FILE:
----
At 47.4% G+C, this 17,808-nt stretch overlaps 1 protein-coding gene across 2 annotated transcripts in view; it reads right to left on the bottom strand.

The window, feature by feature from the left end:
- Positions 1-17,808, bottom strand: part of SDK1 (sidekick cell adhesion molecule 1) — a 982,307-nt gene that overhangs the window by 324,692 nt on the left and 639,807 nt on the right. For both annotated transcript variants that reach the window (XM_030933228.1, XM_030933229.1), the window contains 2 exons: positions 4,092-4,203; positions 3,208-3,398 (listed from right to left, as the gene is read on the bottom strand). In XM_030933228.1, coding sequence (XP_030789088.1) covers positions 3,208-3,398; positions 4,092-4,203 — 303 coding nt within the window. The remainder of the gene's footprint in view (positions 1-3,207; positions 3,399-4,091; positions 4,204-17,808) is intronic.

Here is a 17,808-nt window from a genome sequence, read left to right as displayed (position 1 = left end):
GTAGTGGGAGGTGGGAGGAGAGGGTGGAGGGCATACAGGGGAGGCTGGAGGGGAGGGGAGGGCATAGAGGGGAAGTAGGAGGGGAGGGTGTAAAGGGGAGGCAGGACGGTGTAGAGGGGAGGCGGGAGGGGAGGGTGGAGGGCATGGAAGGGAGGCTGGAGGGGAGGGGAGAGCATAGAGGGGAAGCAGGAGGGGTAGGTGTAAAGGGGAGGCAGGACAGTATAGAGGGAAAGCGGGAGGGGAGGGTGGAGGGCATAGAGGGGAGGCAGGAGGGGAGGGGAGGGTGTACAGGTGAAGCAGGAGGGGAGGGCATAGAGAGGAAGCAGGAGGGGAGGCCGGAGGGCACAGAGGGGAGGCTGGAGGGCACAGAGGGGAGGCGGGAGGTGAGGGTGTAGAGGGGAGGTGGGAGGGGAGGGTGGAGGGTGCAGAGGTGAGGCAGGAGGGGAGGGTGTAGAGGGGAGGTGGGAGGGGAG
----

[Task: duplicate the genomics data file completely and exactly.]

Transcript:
At 47.4% G+C, this 17,808-nt stretch overlaps 1 protein-coding gene across 2 annotated transcripts in view; it reads right to left on the bottom strand.

The window, feature by feature from the left end:
- Positions 1-17,808, bottom strand: part of SDK1 (sidekick cell adhesion molecule 1) — a 982,307-nt gene that overhangs the window by 324,692 nt on the left and 639,807 nt on the right. For both annotated transcript variants that reach the window (XM_030933228.1, XM_030933229.1), the window contains 2 exons: positions 4,092-4,203; positions 3,208-3,398 (listed from right to left, as the gene is read on the bottom strand). In XM_030933228.1, coding sequence (XP_030789088.1) covers positions 3,208-3,398; positions 4,092-4,203 — 303 coding nt within the window. The remainder of the gene's footprint in view (positions 1-3,207; positions 3,399-4,091; positions 4,204-17,808) is intronic.

Here is a 17,808-nt window from a genome sequence, read left to right as displayed (position 1 = left end):
GTAGTGGGAGGTGGGAGGAGAGGGTGGAGGGCATACAGGGGAGGCTGGAGGGGAGGGGAGGGCATAGAGGGGAAGTAGGAGGGGAGGGTGTAAAGGGGAGGCAGGACGGTGTAGAGGGGAGGCGGGAGGGGAGGGTGGAGGGCATGGAAGGGAGGCTGGAGGGGAGGGGAGAGCATAGAGGGGAAGCAGGAGGGGTAGGTGTAAAGGGGAGGCAGGACAGTATAGAGGGAAAGCGGGAGGGGAGGGTGGAGGGCATAGAGGGGAGGCAGGAGGGGAGGGGAGGGTGTACAGGTGAAGCAGGAGGGGAGGGCATAGAGAGGAAGCAGGAGGGGAGGCCGGAGGGCACAGAGGGGAGGCTGGAGGGCACAGAGGGGAGGCGGGAGGTGAGGGTGTAGAGGGGAGGTGGGAGGGGAGGGTGGAGGGTGCAGAGGTGAGGCAGGAGGGGAGGGTGTAGAGGGGAGGTGGGAGGGGAG